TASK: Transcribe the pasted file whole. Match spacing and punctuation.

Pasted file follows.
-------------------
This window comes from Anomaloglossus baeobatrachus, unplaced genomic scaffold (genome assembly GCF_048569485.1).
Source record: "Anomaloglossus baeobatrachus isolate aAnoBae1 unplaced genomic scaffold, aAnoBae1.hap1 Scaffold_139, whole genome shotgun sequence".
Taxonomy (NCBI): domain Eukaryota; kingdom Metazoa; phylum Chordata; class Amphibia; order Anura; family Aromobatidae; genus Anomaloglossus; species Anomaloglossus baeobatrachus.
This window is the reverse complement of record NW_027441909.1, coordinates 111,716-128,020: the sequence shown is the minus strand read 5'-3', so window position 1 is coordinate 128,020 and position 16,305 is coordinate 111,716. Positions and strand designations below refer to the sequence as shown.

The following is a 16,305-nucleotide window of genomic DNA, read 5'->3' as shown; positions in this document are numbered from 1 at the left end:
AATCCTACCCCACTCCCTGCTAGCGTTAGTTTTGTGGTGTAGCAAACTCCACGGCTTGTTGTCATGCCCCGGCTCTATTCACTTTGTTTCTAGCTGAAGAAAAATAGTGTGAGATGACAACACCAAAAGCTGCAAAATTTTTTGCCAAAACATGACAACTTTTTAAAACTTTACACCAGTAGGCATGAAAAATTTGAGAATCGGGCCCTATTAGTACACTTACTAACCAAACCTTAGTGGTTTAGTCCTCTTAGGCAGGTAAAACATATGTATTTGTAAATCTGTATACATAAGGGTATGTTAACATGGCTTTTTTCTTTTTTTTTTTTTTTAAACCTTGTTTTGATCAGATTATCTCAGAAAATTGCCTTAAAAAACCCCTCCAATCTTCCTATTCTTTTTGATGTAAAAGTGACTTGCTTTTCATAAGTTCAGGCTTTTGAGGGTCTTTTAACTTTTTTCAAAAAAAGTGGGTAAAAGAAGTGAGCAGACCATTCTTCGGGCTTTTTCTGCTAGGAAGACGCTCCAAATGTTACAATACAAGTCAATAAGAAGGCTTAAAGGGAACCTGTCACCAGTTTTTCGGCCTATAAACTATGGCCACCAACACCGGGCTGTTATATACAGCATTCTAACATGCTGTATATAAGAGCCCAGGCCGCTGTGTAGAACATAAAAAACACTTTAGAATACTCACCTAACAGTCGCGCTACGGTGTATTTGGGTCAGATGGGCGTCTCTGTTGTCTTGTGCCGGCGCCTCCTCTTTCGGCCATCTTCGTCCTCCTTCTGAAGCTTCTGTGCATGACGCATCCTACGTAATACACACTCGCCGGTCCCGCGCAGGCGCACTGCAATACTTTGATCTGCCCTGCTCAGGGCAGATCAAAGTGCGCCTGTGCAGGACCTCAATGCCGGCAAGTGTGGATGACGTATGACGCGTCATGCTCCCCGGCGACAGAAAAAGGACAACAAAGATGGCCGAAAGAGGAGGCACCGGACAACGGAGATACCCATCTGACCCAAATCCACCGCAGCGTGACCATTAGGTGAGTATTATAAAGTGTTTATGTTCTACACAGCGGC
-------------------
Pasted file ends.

This window comes from Anomaloglossus baeobatrachus, unplaced genomic scaffold (genome assembly GCF_048569485.1).
Source record: "Anomaloglossus baeobatrachus isolate aAnoBae1 unplaced genomic scaffold, aAnoBae1.hap1 Scaffold_139, whole genome shotgun sequence".
Taxonomy (NCBI): domain Eukaryota; kingdom Metazoa; phylum Chordata; class Amphibia; order Anura; family Aromobatidae; genus Anomaloglossus; species Anomaloglossus baeobatrachus.
This window is the reverse complement of record NW_027441909.1, coordinates 111,716-128,020: the sequence shown is the minus strand read 5'-3', so window position 1 is coordinate 128,020 and position 16,305 is coordinate 111,716. Positions and strand designations below refer to the sequence as shown.

The following is a 16,305-nucleotide window of genomic DNA, read 5'->3' as shown; positions in this document are numbered from 1 at the left end:
AATCCTACCCCACTCCCTGCTAGCGTTAGTTTTGTGGTGTAGCAAACTCCACGGCTTGTTGTCATGCCCCGGCTCTATTCACTTTGTTTCTAGCTGAAGAAAAATAGTGTGAGATGACAACACCAAAAGCTGCAAAATTTTTTGCCAAAACATGACAACTTTTTAAAACTTTACACCAGTAGGCATGAAAAATTTGAGAATCGGGCCCTATTAGTACACTTACTAACCAAACCTTAGTGGTTTAGTCCTCTTAGGCAGGTAAAACATATGTATTTGTAAATCTGTATACATAAGGGTATGTTAACATGGCTTTTTTCTTTTTTTTTTTTTTTAAACCTTGTTTTGATCAGATTATCTCAGAAAATTGCCTTAAAAAACCCCTCCAATCTTCCTATTCTTTTTGATGTAAAAGTGACTTGCTTTTCATAAGTTCAGGCTTTTGAGGGTCTTTTAACTTTTTTCAAAAAAAGTGGGTAAAAGAAGTGAGCAGACCATTCTTCGGGCTTTTTCTGCTAGGAAGACGCTCCAAATGTTACAATACAAGTCAATAAGAAGGCTTAAAGGGAACCTGTCACCAGTTTTTCGGCCTATAAACTATGGCCACCAACACCGGGCTGTTATATACAGCATTCTAACATGCTGTATATAAGAGCCCAGGCCGCTGTGTAGAACATAAAAAACACTTTAGAATACTCACCTAACAGTCGCGCTACGGTGTATTTGGGTCAGATGGGCGTCTCTGTTGTCTTGTGCCGGCGCCTCCTCTTTCGGCCATCTTCGTCCTCCTTCTGAAGCTTCTGTGCATGACGCATCCTACGTAATACACACTCGCCGGTCCCGCGCAGGCGCACTGCAATACTTTGATCTGCCCTGCTCAGGGCAGATCAAAGTGCGCCTGTGCAGGACCTCAATGCCGGCAAGTGTGGATGACGTATGACGCGTCATGCTCCCCGGCGACAGAAAAAGGACAACAAAGATGGCCGAAAGAGGAGGCACCGGACAACGGAGATACCCATCTGACCCAAATCCACCGCAGCGTGACCATTAGGTGAGTATTATAAAGTGTTTATGTTCTACACAGCGGC